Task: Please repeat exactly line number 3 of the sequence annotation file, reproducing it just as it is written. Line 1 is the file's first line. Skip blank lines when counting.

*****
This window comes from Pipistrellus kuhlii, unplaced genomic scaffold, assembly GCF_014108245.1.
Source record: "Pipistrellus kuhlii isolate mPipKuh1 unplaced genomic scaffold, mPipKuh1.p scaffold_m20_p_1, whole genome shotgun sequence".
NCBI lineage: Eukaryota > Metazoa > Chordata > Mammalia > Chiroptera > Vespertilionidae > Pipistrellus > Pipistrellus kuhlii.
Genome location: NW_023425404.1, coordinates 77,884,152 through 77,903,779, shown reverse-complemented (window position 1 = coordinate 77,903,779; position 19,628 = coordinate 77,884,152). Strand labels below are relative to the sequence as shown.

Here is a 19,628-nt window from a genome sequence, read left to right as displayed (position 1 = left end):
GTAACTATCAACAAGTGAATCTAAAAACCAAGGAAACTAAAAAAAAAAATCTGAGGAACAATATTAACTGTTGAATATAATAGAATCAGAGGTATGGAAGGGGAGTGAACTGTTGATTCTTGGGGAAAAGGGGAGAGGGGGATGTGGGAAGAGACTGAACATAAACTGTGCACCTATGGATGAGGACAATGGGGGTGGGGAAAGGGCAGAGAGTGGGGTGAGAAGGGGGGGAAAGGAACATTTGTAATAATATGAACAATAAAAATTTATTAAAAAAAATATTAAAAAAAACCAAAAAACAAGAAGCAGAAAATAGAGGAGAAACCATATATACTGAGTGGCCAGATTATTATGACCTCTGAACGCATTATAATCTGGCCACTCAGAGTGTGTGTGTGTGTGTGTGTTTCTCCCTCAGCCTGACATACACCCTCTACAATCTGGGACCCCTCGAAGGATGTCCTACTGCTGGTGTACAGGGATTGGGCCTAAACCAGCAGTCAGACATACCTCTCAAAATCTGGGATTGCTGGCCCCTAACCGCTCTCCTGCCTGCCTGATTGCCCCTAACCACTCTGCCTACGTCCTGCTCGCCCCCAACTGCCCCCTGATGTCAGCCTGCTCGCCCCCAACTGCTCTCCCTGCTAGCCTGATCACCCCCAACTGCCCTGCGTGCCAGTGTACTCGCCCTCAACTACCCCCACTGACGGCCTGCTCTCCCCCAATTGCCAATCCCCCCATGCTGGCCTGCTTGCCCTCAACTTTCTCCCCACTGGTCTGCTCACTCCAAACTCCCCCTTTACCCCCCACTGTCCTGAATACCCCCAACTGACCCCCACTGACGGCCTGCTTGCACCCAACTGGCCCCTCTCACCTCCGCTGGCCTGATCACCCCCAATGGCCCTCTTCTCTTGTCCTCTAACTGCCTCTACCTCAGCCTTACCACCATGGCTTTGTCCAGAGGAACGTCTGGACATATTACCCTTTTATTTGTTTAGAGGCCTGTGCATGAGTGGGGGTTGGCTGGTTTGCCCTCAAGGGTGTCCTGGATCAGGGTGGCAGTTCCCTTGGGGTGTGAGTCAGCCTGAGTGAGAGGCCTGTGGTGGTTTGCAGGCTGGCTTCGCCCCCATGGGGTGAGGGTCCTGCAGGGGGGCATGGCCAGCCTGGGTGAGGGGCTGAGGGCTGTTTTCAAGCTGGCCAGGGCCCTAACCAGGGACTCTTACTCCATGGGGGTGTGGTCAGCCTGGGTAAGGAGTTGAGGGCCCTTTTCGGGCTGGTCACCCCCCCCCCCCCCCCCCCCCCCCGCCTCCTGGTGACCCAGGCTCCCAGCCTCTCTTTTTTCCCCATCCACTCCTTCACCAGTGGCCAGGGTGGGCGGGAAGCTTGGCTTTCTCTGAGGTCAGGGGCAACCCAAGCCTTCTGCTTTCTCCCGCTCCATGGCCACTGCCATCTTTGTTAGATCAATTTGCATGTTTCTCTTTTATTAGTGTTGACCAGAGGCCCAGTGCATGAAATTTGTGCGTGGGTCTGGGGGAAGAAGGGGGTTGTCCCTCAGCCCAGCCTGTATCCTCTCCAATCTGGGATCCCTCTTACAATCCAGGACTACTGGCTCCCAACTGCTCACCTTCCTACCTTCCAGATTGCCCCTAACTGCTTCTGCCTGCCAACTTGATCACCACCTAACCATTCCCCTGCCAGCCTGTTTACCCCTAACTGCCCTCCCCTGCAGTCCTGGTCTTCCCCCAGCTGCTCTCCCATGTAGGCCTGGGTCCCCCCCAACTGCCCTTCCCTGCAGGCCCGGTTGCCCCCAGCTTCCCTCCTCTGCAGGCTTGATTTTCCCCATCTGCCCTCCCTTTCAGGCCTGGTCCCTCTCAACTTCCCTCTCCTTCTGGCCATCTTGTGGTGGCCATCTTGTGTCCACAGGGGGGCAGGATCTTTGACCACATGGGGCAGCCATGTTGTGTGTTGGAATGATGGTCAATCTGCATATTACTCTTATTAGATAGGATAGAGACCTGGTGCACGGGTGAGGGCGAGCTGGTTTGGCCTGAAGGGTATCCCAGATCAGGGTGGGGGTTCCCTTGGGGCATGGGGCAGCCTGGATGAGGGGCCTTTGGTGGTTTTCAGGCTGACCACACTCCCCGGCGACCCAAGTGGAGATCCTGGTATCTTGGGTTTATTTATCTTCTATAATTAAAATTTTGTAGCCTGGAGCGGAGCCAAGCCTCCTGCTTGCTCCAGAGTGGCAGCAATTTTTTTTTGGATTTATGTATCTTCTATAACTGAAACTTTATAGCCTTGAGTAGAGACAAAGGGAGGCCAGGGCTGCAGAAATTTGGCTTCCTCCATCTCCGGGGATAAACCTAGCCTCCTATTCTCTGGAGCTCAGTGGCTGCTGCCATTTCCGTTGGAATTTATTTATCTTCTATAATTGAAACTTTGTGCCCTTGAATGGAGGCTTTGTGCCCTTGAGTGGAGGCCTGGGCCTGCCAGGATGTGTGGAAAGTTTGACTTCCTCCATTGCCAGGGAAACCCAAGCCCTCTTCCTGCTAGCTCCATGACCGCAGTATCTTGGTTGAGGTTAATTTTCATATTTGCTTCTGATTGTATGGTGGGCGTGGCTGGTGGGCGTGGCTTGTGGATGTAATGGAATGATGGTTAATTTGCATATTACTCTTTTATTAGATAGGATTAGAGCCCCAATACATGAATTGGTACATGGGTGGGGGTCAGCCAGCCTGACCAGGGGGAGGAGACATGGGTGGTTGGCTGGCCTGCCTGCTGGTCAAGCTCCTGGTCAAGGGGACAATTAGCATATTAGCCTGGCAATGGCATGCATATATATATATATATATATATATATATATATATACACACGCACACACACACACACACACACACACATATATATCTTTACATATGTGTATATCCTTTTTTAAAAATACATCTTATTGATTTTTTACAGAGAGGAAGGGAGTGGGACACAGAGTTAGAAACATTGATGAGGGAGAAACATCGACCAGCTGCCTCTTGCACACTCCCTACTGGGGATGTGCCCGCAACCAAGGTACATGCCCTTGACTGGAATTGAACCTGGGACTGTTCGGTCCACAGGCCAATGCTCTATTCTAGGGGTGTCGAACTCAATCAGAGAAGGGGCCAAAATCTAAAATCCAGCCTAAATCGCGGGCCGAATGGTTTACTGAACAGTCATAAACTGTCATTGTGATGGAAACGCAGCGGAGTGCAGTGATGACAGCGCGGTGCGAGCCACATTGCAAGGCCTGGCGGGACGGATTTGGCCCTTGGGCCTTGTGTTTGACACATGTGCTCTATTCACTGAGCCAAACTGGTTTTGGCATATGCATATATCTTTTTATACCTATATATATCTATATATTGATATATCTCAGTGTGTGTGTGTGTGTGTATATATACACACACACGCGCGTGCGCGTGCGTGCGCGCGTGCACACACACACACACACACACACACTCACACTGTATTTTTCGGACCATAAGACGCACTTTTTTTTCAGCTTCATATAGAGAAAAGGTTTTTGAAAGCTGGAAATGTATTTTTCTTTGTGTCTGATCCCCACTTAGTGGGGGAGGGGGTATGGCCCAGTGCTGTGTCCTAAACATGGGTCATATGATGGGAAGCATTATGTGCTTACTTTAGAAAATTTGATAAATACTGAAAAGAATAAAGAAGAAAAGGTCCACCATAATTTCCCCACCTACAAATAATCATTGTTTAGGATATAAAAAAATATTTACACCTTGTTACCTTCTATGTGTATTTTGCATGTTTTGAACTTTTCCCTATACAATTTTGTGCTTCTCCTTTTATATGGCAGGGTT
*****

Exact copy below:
NCBI lineage: Eukaryota > Metazoa > Chordata > Mammalia > Chiroptera > Vespertilionidae > Pipistrellus > Pipistrellus kuhlii.